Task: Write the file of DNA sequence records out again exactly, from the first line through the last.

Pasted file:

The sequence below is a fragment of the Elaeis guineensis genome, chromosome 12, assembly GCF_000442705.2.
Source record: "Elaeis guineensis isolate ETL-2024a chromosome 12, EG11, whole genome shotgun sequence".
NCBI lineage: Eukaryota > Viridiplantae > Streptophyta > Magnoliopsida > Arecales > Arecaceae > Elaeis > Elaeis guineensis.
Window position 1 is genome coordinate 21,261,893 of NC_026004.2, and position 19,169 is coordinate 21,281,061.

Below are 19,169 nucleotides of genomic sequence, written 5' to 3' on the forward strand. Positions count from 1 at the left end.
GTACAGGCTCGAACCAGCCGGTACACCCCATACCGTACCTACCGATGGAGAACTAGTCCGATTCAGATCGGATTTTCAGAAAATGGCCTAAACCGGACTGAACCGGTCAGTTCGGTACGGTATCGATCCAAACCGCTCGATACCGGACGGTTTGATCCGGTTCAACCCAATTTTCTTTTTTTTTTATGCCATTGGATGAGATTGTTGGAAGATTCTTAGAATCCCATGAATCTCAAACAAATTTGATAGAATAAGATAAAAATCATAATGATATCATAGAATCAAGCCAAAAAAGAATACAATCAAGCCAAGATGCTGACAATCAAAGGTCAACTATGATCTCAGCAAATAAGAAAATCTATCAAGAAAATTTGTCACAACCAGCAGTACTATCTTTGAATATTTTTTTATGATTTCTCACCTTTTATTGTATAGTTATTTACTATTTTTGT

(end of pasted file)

The sequence below is a fragment of the Elaeis guineensis genome, chromosome 12, assembly GCF_000442705.2.
Source record: "Elaeis guineensis isolate ETL-2024a chromosome 12, EG11, whole genome shotgun sequence".
NCBI lineage: Eukaryota > Viridiplantae > Streptophyta > Magnoliopsida > Arecales > Arecaceae > Elaeis > Elaeis guineensis.
Window position 1 is genome coordinate 21,261,893 of NC_026004.2, and position 19,169 is coordinate 21,281,061.

Below are 19,169 nucleotides of genomic sequence, written 5' to 3' on the forward strand. Positions count from 1 at the left end.
GTACAGGCTCGAACCAGCCGGTACACCCCATACCGTACCTACCGATGGAGAACTAGTCCGATTCAGATCGGATTTTCAGAAAATGGCCTAAACCGGACTGAACCGGTCAGTTCGGTACGGTATCGATCCAAACCGCTCGATACCGGACGGTTTGATCCGGTTCAACCCAATTTTCTTTTTTTTTTATGCCATTGGATGAGATTGTTGGAAGATTCTTAGAATCCCATGAATCTCAAACAAATTTGATAGAATAAGATAAAAATCATAATGATATCATAGAATCAAGCCAAAAAAGAATACAATCAAGCCAAGATGCTGACAATCAAAGGTCAACTATGATCTCAGCAAATAAGAAAATCTATCAAGAAAATTTGTCACAACCAGCAGTACTATCTTTGAATATTTTTTTATGATTTCTCACCTTTTATTGTATAGTTATTTACTATTTTTGT